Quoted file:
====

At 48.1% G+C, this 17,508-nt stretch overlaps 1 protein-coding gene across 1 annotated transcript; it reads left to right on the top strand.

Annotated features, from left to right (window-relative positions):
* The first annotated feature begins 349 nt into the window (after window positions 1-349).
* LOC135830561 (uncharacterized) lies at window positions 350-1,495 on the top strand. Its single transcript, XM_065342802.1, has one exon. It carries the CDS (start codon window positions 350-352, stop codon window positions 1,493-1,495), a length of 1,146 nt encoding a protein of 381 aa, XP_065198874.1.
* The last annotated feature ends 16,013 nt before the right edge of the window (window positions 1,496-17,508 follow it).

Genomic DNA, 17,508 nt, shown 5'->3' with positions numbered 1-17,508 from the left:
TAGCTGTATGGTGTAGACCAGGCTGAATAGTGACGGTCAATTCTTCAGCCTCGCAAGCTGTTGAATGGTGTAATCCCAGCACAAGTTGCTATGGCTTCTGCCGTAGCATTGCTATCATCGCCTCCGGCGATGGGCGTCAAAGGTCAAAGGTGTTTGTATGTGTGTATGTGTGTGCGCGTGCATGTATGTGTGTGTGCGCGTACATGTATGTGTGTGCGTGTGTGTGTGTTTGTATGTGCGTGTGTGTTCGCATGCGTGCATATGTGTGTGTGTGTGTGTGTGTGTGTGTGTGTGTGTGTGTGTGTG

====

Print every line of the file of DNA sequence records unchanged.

At 48.1% G+C, this 17,508-nt stretch overlaps 1 protein-coding gene across 1 annotated transcript; it reads left to right on the top strand.

Annotated features, from left to right (window-relative positions):
* The first annotated feature begins 349 nt into the window (after window positions 1-349).
* LOC135830561 (uncharacterized) lies at window positions 350-1,495 on the top strand. Its single transcript, XM_065342802.1, has one exon. It carries the CDS (start codon window positions 350-352, stop codon window positions 1,493-1,495), a length of 1,146 nt encoding a protein of 381 aa, XP_065198874.1.
* The last annotated feature ends 16,013 nt before the right edge of the window (window positions 1,496-17,508 follow it).

Genomic DNA, 17,508 nt, shown 5'->3' with positions numbered 1-17,508 from the left:
TAGCTGTATGGTGTAGACCAGGCTGAATAGTGACGGTCAATTCTTCAGCCTCGCAAGCTGTTGAATGGTGTAATCCCAGCACAAGTTGCTATGGCTTCTGCCGTAGCATTGCTATCATCGCCTCCGGCGATGGGCGTCAAAGGTCAAAGGTGTTTGTATGTGTGTATGTGTGTGCGCGTGCATGTATGTGTGTGTGCGCGTACATGTATGTGTGTGCGTGTGTGTGTGTTTGTATGTGCGTGTGTGTTCGCATGCGTGCATATGTGTGTGTGTGTGTGTGTGTGTGTGTGTGTGTGTGTGTGTGTG